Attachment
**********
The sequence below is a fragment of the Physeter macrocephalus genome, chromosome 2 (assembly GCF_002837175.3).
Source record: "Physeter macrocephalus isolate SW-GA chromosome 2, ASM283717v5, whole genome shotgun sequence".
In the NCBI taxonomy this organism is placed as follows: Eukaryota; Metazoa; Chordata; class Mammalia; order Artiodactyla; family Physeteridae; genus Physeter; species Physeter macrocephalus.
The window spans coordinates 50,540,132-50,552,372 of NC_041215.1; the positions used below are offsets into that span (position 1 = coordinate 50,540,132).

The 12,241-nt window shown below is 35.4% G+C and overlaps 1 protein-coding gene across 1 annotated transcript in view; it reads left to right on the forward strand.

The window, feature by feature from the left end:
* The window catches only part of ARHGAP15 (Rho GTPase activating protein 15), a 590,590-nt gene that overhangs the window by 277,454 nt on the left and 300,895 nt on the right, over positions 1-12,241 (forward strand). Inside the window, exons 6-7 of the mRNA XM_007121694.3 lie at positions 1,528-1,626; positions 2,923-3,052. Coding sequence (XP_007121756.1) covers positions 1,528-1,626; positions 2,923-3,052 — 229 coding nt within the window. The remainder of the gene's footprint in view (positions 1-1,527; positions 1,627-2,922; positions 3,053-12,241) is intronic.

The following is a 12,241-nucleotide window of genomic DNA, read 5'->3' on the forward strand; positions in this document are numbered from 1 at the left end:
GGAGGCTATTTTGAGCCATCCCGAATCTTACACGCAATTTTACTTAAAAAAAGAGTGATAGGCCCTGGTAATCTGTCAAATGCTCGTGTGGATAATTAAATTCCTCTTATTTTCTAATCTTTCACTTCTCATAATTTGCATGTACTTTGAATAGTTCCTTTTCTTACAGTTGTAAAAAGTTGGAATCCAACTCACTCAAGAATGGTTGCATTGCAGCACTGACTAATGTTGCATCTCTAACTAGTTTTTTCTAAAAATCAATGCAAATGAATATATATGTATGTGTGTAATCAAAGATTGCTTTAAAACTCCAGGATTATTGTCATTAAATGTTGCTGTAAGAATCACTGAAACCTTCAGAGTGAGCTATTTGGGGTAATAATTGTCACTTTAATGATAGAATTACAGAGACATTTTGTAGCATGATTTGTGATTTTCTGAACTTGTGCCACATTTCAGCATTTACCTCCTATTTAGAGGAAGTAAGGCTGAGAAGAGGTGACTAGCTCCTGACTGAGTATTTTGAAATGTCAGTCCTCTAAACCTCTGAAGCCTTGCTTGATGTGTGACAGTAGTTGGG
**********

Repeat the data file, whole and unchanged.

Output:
The sequence below is a fragment of the Physeter macrocephalus genome, chromosome 2 (assembly GCF_002837175.3).
Source record: "Physeter macrocephalus isolate SW-GA chromosome 2, ASM283717v5, whole genome shotgun sequence".
In the NCBI taxonomy this organism is placed as follows: Eukaryota; Metazoa; Chordata; class Mammalia; order Artiodactyla; family Physeteridae; genus Physeter; species Physeter macrocephalus.
The window spans coordinates 50,540,132-50,552,372 of NC_041215.1; the positions used below are offsets into that span (position 1 = coordinate 50,540,132).

The 12,241-nt window shown below is 35.4% G+C and overlaps 1 protein-coding gene across 1 annotated transcript in view; it reads left to right on the forward strand.

The window, feature by feature from the left end:
* The window catches only part of ARHGAP15 (Rho GTPase activating protein 15), a 590,590-nt gene that overhangs the window by 277,454 nt on the left and 300,895 nt on the right, over positions 1-12,241 (forward strand). Inside the window, exons 6-7 of the mRNA XM_007121694.3 lie at positions 1,528-1,626; positions 2,923-3,052. Coding sequence (XP_007121756.1) covers positions 1,528-1,626; positions 2,923-3,052 — 229 coding nt within the window. The remainder of the gene's footprint in view (positions 1-1,527; positions 1,627-2,922; positions 3,053-12,241) is intronic.

The following is a 12,241-nucleotide window of genomic DNA, read 5'->3' on the forward strand; positions in this document are numbered from 1 at the left end:
GGAGGCTATTTTGAGCCATCCCGAATCTTACACGCAATTTTACTTAAAAAAAGAGTGATAGGCCCTGGTAATCTGTCAAATGCTCGTGTGGATAATTAAATTCCTCTTATTTTCTAATCTTTCACTTCTCATAATTTGCATGTACTTTGAATAGTTCCTTTTCTTACAGTTGTAAAAAGTTGGAATCCAACTCACTCAAGAATGGTTGCATTGCAGCACTGACTAATGTTGCATCTCTAACTAGTTTTTTCTAAAAATCAATGCAAATGAATATATATGTATGTGTGTAATCAAAGATTGCTTTAAAACTCCAGGATTATTGTCATTAAATGTTGCTGTAAGAATCACTGAAACCTTCAGAGTGAGCTATTTGGGGTAATAATTGTCACTTTAATGATAGAATTACAGAGACATTTTGTAGCATGATTTGTGATTTTCTGAACTTGTGCCACATTTCAGCATTTACCTCCTATTTAGAGGAAGTAAGGCTGAGAAGAGGTGACTAGCTCCTGACTGAGTATTTTGAAATGTCAGTCCTCTAAACCTCTGAAGCCTTGCTTGATGTGTGACAGTAGTTGGG